In North Rhine-Westphalia’s hilly and wooded Bergisches Land, Remscheid is a city comprising an assortment of small towns. You need only look at the sickle on Remscheid’s coat of arms to know how this city made its living in days gone by.
With forges across the landscape Remscheid was a tool-making city, and established far-reaching trade links way beyond German borders. Wilhelm Röntgen, who discovered the X-ray in 1895, was born in Remscheid, and there’s a museum about him and his epoch-making discovery.
Also in the 1890s, two pioneering projects gave the city the highest railway bridge in Germany, Müngsten Bridge, and the very first drinking water dam in North Rhine-Westphalia.
Let’s explore the best things to do in Remscheid:
1. Müngsten Bridge
At 107 metres above the Wupper River, on the Remscheid-Solingen boundary, the steel-built Müngsten Bridge is the highest railway bridge in Germany.
The 465-metre structure took shape from 1893 to 1897 and its main arch has a span of 170 metres.
If you’d like to ride over this landmark it is part of the Wuppertal-Oberbarmen–Solingen Railway and is used by the Rhine-Ruhr S-Bahn Line 7. One of many fun rumours swirling around the Müngsten Bridge is that when it was completed Kaiser Wilhelm II refused to attend the opening ceremony, because it was named after his father Wilhelm I instead of him.
2. Müngstener Brückenpark
The best way to view the Müngsten Bridge from below is at the Müngstener Brückenpark, a recreation area that was founded a decade ago during a region-wide employment project.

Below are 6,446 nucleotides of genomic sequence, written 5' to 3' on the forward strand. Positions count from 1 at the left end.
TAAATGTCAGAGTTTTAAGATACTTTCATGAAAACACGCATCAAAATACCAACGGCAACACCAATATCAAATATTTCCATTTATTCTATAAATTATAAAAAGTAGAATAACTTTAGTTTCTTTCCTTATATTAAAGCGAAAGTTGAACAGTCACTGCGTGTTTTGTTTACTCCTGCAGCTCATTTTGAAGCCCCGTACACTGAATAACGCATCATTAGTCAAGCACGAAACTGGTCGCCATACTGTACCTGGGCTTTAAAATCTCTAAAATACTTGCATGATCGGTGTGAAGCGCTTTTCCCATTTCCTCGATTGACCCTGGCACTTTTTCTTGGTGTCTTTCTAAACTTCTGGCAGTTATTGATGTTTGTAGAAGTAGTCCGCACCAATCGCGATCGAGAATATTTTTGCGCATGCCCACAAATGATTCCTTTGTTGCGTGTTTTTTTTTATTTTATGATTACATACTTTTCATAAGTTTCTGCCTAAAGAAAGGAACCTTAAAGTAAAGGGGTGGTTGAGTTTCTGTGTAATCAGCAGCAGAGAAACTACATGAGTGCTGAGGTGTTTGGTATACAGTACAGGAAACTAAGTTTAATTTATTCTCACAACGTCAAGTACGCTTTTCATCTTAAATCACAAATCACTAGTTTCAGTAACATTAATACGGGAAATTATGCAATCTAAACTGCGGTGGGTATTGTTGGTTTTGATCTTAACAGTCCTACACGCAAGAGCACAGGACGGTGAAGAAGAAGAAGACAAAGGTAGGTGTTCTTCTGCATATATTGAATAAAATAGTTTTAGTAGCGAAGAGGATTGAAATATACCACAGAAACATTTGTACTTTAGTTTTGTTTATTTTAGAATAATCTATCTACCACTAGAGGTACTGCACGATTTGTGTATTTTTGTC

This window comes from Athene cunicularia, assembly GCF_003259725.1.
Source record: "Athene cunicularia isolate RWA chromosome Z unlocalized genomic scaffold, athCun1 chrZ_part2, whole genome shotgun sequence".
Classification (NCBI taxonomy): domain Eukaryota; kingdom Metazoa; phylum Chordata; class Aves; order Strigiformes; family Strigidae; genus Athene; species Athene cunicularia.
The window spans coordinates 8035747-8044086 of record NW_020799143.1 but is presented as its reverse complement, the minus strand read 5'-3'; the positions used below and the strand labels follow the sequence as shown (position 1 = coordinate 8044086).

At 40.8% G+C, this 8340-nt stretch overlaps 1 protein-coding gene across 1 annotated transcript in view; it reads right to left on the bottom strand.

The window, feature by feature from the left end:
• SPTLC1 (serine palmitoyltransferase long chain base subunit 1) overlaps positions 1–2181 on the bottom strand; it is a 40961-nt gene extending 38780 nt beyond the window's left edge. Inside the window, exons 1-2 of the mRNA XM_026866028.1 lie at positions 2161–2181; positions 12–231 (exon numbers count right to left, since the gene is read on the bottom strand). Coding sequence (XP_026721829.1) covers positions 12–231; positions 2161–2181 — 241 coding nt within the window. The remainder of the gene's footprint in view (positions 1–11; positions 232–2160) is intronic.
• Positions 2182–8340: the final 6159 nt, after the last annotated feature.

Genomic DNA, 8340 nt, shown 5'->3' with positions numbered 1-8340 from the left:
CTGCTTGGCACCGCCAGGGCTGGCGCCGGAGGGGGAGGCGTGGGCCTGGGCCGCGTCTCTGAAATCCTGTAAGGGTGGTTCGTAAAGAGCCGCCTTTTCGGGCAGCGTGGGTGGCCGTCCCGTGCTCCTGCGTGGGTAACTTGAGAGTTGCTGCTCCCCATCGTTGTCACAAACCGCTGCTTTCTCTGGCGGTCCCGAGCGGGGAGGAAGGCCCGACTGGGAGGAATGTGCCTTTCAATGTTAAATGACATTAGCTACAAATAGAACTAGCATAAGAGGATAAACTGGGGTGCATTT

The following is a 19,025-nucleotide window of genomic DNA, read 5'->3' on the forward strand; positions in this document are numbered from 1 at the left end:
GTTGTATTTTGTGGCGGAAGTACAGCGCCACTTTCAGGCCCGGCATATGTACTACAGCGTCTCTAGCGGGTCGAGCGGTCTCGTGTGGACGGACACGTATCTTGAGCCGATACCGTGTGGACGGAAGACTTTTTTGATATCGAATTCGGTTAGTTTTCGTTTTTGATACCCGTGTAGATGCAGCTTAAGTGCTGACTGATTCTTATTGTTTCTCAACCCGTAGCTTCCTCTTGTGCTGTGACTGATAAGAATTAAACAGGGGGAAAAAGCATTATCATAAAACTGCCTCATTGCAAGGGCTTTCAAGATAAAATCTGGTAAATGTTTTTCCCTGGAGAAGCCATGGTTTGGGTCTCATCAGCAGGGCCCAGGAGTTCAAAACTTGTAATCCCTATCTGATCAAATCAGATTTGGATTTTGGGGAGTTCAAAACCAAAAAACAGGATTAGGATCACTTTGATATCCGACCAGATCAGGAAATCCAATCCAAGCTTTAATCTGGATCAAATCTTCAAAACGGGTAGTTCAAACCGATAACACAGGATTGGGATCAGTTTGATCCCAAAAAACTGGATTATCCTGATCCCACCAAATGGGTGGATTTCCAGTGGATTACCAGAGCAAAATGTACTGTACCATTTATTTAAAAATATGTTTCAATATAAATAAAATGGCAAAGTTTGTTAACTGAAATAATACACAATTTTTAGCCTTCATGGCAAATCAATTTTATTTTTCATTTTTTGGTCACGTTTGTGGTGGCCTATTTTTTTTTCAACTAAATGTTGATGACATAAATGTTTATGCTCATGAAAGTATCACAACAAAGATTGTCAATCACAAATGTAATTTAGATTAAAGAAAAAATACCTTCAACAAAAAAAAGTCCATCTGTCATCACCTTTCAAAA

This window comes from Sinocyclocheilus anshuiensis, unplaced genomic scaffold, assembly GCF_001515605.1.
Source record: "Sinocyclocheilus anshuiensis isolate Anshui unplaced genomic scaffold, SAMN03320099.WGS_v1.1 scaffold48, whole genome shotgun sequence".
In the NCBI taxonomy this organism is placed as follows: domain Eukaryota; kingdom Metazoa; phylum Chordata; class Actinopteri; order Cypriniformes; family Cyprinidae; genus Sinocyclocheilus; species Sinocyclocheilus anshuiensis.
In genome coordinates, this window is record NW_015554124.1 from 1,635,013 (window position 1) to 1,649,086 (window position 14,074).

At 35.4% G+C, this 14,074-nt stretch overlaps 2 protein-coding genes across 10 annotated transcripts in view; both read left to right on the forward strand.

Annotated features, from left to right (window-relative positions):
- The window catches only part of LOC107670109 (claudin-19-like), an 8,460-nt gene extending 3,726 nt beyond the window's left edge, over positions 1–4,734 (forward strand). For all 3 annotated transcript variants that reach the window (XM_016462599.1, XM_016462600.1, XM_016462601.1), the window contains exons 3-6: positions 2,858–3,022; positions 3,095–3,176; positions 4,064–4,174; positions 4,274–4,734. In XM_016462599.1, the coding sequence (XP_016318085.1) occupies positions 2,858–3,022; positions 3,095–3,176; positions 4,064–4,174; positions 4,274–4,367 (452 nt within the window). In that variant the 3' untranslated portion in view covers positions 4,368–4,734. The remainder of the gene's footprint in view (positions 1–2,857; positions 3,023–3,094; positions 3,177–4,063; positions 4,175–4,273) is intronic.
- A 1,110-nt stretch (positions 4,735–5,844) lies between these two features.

The valley under the bridge is a thing of beauty for its cliffs, dense woodland and meadows with wildflowers.
A restaurant has been set up in the park’s visitor centre, serving traditional Bergisch food, and there are facilities like a mini-golf course and a man-powered ferry on rails.
Known as the Schwebefähre, this ferry crosses the Wupper a little way south of the Müngsten Bridge.
The mechanism is similar to an old-time railway handcar and if you’re feeling up to the task you can help the ferryman to get to the other bank.
3. Deutsches Röntgen-Museum
The man who first detected X-rays, Wilhelm Röntgen, was born in Lennep, part of Remscheid.
He would win the very first Noble Prize in physics in 1901 for the discovery he made in 1895. A little way from his birthplace in Lennep there’s a museum for Röntgen in a patrician house on the Gansemarkt.
In newly configured galleries, the museum explains Röntgen’s background and has technical equipment going back more than a century.
Along with modern X-ray machines there’s exact reproduction of the experiment Röntgen devised to make his discovery.
An intriguing piece is a “Glass Woman”, one of a series of trailblazing anatomical models created by the German Hygiene Museum to show the circulatory system, nervous system and organs in unprecedented detail.
4. Schloss Burg
Although officially in Solingen, this Medieval wonder is only 10 minutes by road from the centre of Remscheid.
And being so close there’s no excuse not to discover the ancestral seat of the Counts and Dukes of Berg.
The castle is embedded in woodland 100 metres above the Wupper River and was at the peak of its power during the High Middle Ages, until Düsseldorf became the capital of the Duchy of Berg in 1380. After being ransacked by the Swedes in the Thirty Years’ War the castle was a ruin until it was restored piece by piece in the early 20th century.
The property stands as a museum for the Bergisches Land, and is loaded with diverting exhibits like a historic apothecary and armour room.